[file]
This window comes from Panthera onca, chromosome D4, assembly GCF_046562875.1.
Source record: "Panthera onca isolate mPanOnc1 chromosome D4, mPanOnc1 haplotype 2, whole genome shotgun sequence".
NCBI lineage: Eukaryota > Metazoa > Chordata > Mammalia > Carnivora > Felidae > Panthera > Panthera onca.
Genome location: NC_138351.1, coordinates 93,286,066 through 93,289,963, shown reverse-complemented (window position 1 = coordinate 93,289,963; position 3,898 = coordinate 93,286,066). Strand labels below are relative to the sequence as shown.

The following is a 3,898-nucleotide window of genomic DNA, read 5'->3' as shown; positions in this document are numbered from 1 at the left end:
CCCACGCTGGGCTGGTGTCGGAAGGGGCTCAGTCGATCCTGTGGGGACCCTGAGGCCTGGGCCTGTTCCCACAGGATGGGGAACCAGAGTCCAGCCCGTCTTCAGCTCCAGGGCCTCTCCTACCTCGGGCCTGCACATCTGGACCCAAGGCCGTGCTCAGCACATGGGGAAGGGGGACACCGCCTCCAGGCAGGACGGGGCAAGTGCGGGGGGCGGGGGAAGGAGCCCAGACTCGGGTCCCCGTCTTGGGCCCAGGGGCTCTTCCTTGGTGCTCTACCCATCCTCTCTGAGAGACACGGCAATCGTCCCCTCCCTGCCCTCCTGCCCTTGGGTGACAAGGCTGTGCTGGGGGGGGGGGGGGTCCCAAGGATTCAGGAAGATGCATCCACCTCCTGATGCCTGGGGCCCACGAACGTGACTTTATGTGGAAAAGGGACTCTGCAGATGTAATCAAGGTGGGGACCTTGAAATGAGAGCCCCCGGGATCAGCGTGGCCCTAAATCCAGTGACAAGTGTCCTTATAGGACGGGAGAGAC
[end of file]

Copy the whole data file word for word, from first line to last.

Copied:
This window comes from Panthera onca, chromosome D4, assembly GCF_046562875.1.
Source record: "Panthera onca isolate mPanOnc1 chromosome D4, mPanOnc1 haplotype 2, whole genome shotgun sequence".
NCBI lineage: Eukaryota > Metazoa > Chordata > Mammalia > Carnivora > Felidae > Panthera > Panthera onca.
Genome location: NC_138351.1, coordinates 93,286,066 through 93,289,963, shown reverse-complemented (window position 1 = coordinate 93,289,963; position 3,898 = coordinate 93,286,066). Strand labels below are relative to the sequence as shown.

The following is a 3,898-nucleotide window of genomic DNA, read 5'->3' as shown; positions in this document are numbered from 1 at the left end:
CCCACGCTGGGCTGGTGTCGGAAGGGGCTCAGTCGATCCTGTGGGGACCCTGAGGCCTGGGCCTGTTCCCACAGGATGGGGAACCAGAGTCCAGCCCGTCTTCAGCTCCAGGGCCTCTCCTACCTCGGGCCTGCACATCTGGACCCAAGGCCGTGCTCAGCACATGGGGAAGGGGGACACCGCCTCCAGGCAGGACGGGGCAAGTGCGGGGGGCGGGGGAAGGAGCCCAGACTCGGGTCCCCGTCTTGGGCCCAGGGGCTCTTCCTTGGTGCTCTACCCATCCTCTCTGAGAGACACGGCAATCGTCCCCTCCCTGCCCTCCTGCCCTTGGGTGACAAGGCTGTGCTGGGGGGGGGGGGGGTCCCAAGGATTCAGGAAGATGCATCCACCTCCTGATGCCTGGGGCCCACGAACGTGACTTTATGTGGAAAAGGGACTCTGCAGATGTAATCAAGGTGGGGACCTTGAAATGAGAGCCCCCGGGATCAGCGTGGCCCTAAATCCAGTGACAAGTGTCCTTATAGGACGGGAGAGAC